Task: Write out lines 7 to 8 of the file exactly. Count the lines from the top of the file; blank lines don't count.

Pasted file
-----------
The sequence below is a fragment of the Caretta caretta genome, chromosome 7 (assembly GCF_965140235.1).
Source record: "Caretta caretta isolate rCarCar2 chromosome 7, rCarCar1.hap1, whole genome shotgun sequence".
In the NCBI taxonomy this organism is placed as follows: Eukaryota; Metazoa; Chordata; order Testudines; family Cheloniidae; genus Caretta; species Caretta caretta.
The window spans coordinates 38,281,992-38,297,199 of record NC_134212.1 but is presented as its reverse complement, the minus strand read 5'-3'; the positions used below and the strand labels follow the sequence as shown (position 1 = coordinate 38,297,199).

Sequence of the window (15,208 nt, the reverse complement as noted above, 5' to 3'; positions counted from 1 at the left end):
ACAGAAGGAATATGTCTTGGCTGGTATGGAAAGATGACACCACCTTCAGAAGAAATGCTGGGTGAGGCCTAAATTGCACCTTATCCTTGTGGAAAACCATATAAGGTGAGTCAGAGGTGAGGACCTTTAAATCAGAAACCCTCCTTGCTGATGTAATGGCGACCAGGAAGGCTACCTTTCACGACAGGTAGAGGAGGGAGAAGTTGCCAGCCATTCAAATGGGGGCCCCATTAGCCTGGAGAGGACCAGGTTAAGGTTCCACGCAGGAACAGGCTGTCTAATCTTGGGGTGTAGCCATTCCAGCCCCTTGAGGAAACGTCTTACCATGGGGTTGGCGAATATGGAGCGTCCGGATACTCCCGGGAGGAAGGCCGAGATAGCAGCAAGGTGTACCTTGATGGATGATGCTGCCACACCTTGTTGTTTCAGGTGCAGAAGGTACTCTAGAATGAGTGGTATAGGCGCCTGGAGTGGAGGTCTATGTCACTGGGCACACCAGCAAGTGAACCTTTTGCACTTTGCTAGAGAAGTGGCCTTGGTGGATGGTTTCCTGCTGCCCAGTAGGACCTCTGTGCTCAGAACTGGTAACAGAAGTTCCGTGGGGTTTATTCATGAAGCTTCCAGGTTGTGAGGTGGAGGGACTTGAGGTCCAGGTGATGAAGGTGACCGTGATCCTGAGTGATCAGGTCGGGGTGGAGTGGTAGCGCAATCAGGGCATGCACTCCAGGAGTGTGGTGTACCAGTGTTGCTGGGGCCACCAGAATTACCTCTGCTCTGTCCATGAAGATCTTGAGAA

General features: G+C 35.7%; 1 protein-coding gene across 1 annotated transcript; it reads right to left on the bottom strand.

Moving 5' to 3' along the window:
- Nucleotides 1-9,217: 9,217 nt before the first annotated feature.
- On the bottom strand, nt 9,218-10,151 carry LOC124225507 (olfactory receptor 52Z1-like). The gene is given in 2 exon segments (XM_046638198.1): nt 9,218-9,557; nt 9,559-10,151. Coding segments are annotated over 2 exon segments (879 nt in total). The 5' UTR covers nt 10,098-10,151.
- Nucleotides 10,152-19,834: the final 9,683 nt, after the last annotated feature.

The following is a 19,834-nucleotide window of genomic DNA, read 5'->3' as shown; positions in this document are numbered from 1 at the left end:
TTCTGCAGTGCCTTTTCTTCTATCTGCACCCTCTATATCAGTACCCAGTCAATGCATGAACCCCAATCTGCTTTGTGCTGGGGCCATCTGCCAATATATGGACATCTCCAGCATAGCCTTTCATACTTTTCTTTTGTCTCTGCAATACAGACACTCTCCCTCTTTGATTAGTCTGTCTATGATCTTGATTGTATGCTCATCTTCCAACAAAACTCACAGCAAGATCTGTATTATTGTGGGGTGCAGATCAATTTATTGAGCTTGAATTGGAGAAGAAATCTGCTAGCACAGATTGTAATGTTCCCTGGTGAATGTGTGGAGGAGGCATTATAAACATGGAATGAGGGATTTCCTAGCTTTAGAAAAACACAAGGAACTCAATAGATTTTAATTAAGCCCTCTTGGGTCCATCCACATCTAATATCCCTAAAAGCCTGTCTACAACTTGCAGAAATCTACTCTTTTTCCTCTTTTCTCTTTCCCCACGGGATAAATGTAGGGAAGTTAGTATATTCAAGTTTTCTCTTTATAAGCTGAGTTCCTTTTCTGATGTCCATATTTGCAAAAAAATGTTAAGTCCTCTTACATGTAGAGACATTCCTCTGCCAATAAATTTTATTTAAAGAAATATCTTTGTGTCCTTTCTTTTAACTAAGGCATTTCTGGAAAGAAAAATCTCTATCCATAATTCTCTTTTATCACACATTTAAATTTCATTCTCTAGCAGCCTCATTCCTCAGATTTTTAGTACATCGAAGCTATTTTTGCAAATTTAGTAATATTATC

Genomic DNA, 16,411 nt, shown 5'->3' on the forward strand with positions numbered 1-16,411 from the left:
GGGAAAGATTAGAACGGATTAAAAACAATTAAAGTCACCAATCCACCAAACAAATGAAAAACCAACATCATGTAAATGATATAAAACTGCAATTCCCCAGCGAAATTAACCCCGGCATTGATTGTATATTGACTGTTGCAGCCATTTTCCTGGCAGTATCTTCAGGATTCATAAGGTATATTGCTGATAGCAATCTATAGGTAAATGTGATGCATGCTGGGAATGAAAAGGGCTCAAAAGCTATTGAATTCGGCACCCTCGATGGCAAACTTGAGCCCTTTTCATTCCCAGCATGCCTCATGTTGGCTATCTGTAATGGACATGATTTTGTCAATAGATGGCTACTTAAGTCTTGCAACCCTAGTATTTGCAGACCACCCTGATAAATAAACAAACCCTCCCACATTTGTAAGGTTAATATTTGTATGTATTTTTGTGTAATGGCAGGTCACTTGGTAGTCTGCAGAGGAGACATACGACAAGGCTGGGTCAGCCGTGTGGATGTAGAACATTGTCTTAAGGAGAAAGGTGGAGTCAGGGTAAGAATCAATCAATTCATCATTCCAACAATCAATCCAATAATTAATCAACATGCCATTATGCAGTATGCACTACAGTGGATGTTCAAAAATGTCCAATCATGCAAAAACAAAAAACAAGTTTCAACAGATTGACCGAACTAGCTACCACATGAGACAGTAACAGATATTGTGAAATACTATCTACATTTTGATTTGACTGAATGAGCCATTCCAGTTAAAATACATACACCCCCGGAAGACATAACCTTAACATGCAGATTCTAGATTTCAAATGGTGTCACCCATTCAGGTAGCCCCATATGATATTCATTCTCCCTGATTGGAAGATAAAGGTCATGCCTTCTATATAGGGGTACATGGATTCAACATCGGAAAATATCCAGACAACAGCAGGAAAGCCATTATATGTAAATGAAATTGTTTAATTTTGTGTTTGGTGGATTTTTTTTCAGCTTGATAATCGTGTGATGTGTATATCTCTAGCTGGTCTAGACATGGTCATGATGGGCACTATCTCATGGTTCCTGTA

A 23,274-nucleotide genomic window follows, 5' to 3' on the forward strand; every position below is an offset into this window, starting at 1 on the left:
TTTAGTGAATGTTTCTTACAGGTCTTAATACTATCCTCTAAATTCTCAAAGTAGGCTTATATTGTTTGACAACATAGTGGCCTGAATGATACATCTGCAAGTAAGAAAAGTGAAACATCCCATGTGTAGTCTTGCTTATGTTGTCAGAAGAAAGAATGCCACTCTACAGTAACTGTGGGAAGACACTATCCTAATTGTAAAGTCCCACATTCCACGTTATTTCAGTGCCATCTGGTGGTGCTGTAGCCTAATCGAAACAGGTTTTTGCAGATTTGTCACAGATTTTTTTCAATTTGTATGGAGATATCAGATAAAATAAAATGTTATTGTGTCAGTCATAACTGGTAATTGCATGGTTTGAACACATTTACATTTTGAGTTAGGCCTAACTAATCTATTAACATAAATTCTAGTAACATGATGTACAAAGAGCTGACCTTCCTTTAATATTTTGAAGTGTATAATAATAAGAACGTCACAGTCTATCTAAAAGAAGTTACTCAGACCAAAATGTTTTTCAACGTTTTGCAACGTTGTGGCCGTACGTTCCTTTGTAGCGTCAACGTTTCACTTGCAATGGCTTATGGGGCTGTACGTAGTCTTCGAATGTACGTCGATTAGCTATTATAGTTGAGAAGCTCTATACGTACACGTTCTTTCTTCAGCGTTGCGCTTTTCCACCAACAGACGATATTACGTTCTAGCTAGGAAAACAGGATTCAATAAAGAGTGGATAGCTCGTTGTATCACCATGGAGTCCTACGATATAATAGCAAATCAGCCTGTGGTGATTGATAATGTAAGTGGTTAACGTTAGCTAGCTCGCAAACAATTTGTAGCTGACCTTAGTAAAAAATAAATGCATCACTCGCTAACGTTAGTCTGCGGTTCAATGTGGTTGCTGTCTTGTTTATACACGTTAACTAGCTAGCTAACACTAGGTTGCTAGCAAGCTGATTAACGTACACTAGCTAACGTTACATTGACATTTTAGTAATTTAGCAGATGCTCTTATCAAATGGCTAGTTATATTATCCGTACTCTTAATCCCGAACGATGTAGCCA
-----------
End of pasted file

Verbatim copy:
General features: G+C 35.7%; 1 protein-coding gene across 1 annotated transcript; it reads right to left on the bottom strand.

Moving 5' to 3' along the window: